What does decline in US overdose deaths indicate?


U.S. overdose deaths seem to have fallen for the first time in nearly three decades, preliminary numbers suggest.

The Centers for Disease Control and Prevention shared data showing nearly 68,000 drug overdose deaths were reported last year. These numbers may go up after more investigations. As expected by the agency the tally will end up below 69,000.

But it should be noted that overdose deaths had been climbing each year since 1990, topping 70,000 in 2017. Alex Azar, U.S. secretary of health and human services said that we’re beginning to win the fight against this crisis.

But the overdose death rate is still around seven times higher than it was a generation ago.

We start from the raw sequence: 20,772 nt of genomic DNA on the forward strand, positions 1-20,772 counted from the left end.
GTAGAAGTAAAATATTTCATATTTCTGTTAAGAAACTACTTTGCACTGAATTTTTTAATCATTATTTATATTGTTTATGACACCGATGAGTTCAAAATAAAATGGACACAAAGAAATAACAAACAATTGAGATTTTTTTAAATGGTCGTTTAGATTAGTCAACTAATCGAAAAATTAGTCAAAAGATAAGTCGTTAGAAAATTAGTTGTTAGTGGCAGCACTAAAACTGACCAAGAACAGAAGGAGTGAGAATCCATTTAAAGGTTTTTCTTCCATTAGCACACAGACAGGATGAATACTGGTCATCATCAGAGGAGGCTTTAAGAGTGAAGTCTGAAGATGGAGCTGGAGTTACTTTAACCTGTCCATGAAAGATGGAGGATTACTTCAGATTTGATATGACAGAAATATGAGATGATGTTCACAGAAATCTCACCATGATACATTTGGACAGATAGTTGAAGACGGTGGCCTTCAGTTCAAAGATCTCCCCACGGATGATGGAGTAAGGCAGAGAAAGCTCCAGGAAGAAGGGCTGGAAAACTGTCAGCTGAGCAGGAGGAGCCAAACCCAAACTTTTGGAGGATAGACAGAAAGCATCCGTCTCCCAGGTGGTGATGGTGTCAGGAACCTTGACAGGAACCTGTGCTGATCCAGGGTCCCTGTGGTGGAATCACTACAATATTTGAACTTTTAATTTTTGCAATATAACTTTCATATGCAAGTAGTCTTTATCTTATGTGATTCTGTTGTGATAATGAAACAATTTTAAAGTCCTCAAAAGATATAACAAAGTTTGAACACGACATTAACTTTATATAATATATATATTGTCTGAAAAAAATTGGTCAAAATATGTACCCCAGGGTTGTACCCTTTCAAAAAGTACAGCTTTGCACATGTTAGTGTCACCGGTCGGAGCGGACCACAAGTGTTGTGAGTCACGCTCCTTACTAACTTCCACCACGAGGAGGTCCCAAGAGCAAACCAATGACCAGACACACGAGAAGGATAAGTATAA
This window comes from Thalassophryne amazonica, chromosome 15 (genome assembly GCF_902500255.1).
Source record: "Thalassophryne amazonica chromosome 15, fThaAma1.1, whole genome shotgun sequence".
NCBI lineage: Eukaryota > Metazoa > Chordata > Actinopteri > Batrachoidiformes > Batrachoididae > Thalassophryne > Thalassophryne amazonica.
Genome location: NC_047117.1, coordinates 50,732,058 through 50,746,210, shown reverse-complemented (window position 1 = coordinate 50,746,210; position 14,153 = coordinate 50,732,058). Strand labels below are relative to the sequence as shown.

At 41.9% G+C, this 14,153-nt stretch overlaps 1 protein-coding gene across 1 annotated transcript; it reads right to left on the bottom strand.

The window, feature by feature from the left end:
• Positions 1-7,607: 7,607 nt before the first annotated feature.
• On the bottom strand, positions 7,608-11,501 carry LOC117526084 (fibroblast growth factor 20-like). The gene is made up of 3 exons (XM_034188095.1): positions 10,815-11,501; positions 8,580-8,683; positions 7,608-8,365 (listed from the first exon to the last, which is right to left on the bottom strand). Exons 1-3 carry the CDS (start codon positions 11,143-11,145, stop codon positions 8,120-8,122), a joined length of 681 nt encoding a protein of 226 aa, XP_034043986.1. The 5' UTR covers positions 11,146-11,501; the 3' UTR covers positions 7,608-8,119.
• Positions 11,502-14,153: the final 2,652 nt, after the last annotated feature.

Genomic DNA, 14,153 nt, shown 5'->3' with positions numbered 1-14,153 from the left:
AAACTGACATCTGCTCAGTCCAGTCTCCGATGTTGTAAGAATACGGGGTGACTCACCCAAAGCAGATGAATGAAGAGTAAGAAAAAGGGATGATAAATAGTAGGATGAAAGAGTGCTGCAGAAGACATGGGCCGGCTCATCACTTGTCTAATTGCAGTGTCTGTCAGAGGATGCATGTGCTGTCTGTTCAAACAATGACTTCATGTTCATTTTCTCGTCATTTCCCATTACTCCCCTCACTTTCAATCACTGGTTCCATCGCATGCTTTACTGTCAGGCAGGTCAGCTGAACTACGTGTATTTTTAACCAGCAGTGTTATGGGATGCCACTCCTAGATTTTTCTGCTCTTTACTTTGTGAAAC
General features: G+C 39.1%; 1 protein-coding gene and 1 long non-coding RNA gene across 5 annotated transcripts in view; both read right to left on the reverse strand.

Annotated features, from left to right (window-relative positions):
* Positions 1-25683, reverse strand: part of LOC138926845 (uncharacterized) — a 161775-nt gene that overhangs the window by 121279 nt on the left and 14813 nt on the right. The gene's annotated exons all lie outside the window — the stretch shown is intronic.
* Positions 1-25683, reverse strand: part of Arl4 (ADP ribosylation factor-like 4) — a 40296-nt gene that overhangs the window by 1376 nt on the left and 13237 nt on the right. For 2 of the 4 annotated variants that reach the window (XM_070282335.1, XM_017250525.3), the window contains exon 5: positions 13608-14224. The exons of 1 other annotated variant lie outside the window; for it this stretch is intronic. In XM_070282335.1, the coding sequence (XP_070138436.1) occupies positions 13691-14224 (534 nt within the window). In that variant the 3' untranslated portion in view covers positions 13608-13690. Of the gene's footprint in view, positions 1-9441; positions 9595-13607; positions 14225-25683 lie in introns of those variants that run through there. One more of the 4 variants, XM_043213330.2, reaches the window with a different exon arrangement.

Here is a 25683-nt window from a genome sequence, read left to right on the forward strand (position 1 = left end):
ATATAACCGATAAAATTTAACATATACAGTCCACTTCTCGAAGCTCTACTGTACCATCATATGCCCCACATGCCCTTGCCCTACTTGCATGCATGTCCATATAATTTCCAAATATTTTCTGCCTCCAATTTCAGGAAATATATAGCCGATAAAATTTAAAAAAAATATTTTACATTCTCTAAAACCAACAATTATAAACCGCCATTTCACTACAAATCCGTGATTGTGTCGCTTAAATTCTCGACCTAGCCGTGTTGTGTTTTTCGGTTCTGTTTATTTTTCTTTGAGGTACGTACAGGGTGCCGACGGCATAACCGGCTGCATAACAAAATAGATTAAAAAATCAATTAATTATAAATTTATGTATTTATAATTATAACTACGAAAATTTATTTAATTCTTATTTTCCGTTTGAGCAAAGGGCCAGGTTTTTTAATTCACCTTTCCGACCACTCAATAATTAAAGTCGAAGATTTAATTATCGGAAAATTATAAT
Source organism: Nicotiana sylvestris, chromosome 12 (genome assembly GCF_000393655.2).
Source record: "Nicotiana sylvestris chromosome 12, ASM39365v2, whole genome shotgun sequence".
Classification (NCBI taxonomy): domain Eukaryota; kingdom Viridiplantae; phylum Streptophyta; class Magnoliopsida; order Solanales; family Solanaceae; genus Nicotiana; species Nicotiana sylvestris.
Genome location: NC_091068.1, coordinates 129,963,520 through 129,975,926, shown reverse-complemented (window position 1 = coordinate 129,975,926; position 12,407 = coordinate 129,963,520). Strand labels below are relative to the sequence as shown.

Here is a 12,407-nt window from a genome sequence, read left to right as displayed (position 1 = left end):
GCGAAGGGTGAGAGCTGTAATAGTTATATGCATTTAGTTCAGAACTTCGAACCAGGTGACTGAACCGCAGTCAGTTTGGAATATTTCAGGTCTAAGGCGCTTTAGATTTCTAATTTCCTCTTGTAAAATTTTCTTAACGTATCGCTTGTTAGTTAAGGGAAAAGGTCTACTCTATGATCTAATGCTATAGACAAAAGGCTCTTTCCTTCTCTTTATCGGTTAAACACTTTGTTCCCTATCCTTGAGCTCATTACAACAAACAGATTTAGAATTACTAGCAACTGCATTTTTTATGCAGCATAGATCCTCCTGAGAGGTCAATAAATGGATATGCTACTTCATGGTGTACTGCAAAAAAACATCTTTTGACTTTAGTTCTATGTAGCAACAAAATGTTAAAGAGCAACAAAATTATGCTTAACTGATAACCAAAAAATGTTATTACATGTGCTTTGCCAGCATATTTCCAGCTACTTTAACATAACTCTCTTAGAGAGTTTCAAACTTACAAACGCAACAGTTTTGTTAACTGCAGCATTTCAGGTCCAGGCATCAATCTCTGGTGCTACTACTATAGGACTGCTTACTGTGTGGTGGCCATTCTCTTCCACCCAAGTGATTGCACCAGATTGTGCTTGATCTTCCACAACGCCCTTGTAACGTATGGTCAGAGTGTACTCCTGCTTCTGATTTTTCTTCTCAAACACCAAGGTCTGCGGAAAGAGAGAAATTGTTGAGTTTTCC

Infact, researchers don’t believe this is the beginning of a dramatic decline. Farida Ahmad of the CDC's National Center for Health Statistics said that data from the first months of this year likely will show that the decrease is not gaining steam.

The improvement is due to drop in deaths from heroin and prescription painkillers. These falls are offset by continuing growth in deaths involving a different opioid, fentanyl, as well as other drugs such cocaine and methamphetamines. Overdose deaths often involve more than one drug. Also, some states seem to be making dramatic progress while deaths continue to rise in others.

Strategies to reduce drug overdose deaths include tougher policing, treatment program expansions, policies to limit opioid painkiller prescriptions and wider distribution of the overdose-reversing drug naloxone.

Valerie Hardcastle, a Northern Kentucky University administrator who oversees research and other work on local health issues says, it is fantastic that we have fewer deaths, but it is not a clear indication that the opioid problem is diminishing. It only indicates that we have greater availability of the drugs that will keep us alive.